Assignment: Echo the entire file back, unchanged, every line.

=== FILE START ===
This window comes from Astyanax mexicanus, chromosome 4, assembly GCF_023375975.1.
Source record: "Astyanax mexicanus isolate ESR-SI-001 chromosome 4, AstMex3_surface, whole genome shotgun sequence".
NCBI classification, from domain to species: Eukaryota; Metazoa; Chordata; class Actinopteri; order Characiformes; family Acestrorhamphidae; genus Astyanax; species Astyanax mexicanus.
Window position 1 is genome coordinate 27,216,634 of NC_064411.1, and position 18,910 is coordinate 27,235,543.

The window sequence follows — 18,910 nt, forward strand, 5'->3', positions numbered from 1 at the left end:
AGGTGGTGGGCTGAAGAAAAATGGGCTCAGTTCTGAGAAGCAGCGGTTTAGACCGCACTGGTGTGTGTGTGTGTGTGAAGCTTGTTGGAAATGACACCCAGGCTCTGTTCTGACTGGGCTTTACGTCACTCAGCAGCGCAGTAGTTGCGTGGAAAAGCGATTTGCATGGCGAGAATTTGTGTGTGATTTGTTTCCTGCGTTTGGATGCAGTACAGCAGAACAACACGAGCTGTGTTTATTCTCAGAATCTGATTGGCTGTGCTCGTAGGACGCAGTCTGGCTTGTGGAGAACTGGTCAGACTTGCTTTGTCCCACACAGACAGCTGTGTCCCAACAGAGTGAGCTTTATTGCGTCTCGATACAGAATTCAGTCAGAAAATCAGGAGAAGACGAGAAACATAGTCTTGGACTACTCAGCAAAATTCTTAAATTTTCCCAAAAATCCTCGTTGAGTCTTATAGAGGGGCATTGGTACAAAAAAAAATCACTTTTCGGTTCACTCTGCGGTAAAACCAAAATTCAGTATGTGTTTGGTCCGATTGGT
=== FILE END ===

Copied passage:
This window comes from Astyanax mexicanus, chromosome 4, assembly GCF_023375975.1.
Source record: "Astyanax mexicanus isolate ESR-SI-001 chromosome 4, AstMex3_surface, whole genome shotgun sequence".
NCBI classification, from domain to species: Eukaryota; Metazoa; Chordata; class Actinopteri; order Characiformes; family Acestrorhamphidae; genus Astyanax; species Astyanax mexicanus.
Window position 1 is genome coordinate 27,216,634 of NC_064411.1, and position 18,910 is coordinate 27,235,543.

The window sequence follows — 18,910 nt, forward strand, 5'->3', positions numbered from 1 at the left end:
AGGTGGTGGGCTGAAGAAAAATGGGCTCAGTTCTGAGAAGCAGCGGTTTAGACCGCACTGGTGTGTGTGTGTGTGTGAAGCTTGTTGGAAATGACACCCAGGCTCTGTTCTGACTGGGCTTTACGTCACTCAGCAGCGCAGTAGTTGCGTGGAAAAGCGATTTGCATGGCGAGAATTTGTGTGTGATTTGTTTCCTGCGTTTGGATGCAGTACAGCAGAACAACACGAGCTGTGTTTATTCTCAGAATCTGATTGGCTGTGCTCGTAGGACGCAGTCTGGCTTGTGGAGAACTGGTCAGACTTGCTTTGTCCCACACAGACAGCTGTGTCCCAACAGAGTGAGCTTTATTGCGTCTCGATACAGAATTCAGTCAGAAAATCAGGAGAAGACGAGAAACATAGTCTTGGACTACTCAGCAAAATTCTTAAATTTTCCCAAAAATCCTCGTTGAGTCTTATAGAGGGGCATTGGTACAAAAAAAAATCACTTTTCGGTTCACTCTGCGGTAAAACCAAAATTCAGTATGTGTTTGGTCCGATTGGT